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All right. Big day today. We're going to talk about – we're going to do our final

application of convolution. I suppose I shouldn't say "final application of convolution”

because it is the kind of operation that comes up repeatedly throughout the course. But

sort of as the – as a last treatment of the kind of areas we've been talking about, I wanna

talk about application convolution to the central limit theorem.

And this is one of my favorite topics because it just is so – it's such an important result,

and it's such, in some sense, a surprising application of convolution. And the result itself

is just so – I don't know. It has this air of mystery about it that it's a real – I think it's a

real treat to see how it's – see how they – see how these ideas play out.

So I wanna talk about convolution and the central limit theorem. I will describe this, but

it actually takes a little while to set up. We have to develop the appropriate language to

get a precise statement of what the result is, and then understand how we're going to

approach it. But this – the central limit theorem is, I say, one of the cornerstones of

probability. And it's not only very important from a theoretical point of view from the

development probability, but it's extremely important from the practical point of view. It

has to do with the ubiquity of the bell-shaped curve, or why is it that so many things are

distributed according to a Gaussian.

The central limit theorem, which, like all good things, has a three-letter acronym that

goes along with it – the CLT somehow explains the universal – explains the bell-shaped

curve – the universal appearance of the bell-shaped curve, that is to say the Gaussian in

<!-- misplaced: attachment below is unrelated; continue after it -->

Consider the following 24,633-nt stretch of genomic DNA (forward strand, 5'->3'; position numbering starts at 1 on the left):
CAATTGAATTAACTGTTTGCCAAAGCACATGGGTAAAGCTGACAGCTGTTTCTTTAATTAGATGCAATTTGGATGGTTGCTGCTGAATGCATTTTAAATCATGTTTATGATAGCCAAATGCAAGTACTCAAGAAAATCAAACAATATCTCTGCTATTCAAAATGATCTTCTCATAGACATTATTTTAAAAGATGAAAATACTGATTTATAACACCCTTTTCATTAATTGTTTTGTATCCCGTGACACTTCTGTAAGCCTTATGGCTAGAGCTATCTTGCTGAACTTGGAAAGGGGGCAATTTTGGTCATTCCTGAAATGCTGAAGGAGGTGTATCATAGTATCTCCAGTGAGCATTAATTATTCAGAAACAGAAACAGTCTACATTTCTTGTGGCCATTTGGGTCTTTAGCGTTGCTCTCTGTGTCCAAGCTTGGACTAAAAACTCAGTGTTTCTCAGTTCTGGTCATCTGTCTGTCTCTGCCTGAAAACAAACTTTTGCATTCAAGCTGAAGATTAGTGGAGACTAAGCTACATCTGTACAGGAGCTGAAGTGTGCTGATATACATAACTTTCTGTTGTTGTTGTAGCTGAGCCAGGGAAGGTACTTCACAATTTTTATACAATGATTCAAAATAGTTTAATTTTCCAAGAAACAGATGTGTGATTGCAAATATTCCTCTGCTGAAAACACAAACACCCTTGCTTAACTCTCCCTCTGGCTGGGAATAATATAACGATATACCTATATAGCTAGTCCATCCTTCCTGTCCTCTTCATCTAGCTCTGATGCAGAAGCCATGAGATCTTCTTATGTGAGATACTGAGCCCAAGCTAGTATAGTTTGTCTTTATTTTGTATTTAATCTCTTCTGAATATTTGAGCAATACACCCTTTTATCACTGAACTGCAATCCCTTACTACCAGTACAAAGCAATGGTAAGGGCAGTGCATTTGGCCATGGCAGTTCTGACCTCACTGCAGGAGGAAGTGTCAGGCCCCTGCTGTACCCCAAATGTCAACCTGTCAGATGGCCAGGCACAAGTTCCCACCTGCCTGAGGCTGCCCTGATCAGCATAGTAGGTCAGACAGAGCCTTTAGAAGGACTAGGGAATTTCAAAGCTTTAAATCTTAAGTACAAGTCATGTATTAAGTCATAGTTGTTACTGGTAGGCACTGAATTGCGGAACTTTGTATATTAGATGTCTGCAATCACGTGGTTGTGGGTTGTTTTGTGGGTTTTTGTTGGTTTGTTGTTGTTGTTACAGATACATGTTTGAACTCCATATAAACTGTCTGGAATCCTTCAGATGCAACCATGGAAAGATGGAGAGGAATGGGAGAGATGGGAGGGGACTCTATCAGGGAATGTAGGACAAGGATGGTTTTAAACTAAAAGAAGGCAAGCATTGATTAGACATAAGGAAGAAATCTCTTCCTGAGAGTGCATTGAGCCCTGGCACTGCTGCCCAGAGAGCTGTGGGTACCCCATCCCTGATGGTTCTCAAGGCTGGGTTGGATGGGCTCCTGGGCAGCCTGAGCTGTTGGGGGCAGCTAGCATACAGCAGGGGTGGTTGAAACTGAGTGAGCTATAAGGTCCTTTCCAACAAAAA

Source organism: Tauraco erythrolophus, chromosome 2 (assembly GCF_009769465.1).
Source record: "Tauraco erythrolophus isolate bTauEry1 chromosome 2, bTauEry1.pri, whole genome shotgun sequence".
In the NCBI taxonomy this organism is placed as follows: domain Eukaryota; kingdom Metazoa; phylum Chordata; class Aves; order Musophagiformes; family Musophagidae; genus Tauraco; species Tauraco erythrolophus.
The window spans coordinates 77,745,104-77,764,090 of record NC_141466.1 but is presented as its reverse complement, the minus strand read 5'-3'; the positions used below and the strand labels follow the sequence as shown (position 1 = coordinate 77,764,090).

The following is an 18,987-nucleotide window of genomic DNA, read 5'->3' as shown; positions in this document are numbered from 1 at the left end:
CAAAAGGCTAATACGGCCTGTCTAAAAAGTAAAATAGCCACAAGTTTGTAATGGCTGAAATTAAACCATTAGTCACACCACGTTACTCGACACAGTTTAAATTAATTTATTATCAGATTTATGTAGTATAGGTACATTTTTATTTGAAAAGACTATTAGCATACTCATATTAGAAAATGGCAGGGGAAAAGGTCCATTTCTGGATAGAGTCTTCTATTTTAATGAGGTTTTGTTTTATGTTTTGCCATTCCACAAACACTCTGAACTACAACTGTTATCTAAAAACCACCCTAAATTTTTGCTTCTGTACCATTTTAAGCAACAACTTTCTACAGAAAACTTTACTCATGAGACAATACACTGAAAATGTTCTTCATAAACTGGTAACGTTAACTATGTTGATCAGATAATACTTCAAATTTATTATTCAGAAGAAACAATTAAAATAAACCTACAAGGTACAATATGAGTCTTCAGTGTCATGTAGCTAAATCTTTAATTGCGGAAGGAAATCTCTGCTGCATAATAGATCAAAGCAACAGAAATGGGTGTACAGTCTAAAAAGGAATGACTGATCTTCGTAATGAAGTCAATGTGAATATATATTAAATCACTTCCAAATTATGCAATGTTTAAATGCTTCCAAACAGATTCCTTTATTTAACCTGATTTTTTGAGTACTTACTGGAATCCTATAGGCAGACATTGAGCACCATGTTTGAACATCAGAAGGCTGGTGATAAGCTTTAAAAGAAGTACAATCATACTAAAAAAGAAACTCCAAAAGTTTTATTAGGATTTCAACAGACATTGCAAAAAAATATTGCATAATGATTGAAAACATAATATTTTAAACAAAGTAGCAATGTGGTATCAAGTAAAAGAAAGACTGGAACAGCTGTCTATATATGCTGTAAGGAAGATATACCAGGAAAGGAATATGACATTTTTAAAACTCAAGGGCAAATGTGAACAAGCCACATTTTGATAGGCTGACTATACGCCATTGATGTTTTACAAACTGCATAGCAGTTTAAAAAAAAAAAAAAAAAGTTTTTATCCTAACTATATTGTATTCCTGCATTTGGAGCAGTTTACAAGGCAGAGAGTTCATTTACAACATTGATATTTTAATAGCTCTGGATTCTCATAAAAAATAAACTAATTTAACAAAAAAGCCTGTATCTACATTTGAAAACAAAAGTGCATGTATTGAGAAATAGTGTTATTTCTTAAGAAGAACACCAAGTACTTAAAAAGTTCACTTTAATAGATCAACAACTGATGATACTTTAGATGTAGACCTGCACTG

probability.

And there is a quote, actually, on this. There's a quote that's often repeated and

connection with the central limit theorem. I put it in the notes, and I just wanted to read it

to you. It's by G. Litmann, who's a French physicist.

He says something like, "Everyone believes in the normal approximation."

The normal approximation is another word for the Gaussian approximation for the bellshaped

curve.

Says, "Everyone believes in the normal approximation, the mathematicians because they

think that with a," – excuse me – "the experimenters because they think it is a

mathematical theorem, the mathematicians because they think it is an experimental fact.

It's got something for everyone."

Everybody buys it. Everybody believes it. And today, you will know why it's true.

Well, what does it say? Well, again, it's gonna take us a little while – a couple of

iterations – before we get to a precise statement. What it says is, it says that most

probabilities – I mean, this is sort of an intuitive or informal way of putting it. Most

probabilities – some kind of average, really, is the way of thinking about it – in some

kind of average sense are calculated or approximated, at least, as if they were distributed

– as if they were determined by a bell-shaped curve – by a Gaussian.

The key word here, as it turns out in the precise understanding of this, is averaging. In an

average sense – or averaging many outcomes or many outcomes contributing in an

average sense to the final outcome are distributed according to a Gaussian.

Now, the picture of this, so – before I make that precise, the picture is something like

this. If you have a Gaussian, we're going to be working with a number of standard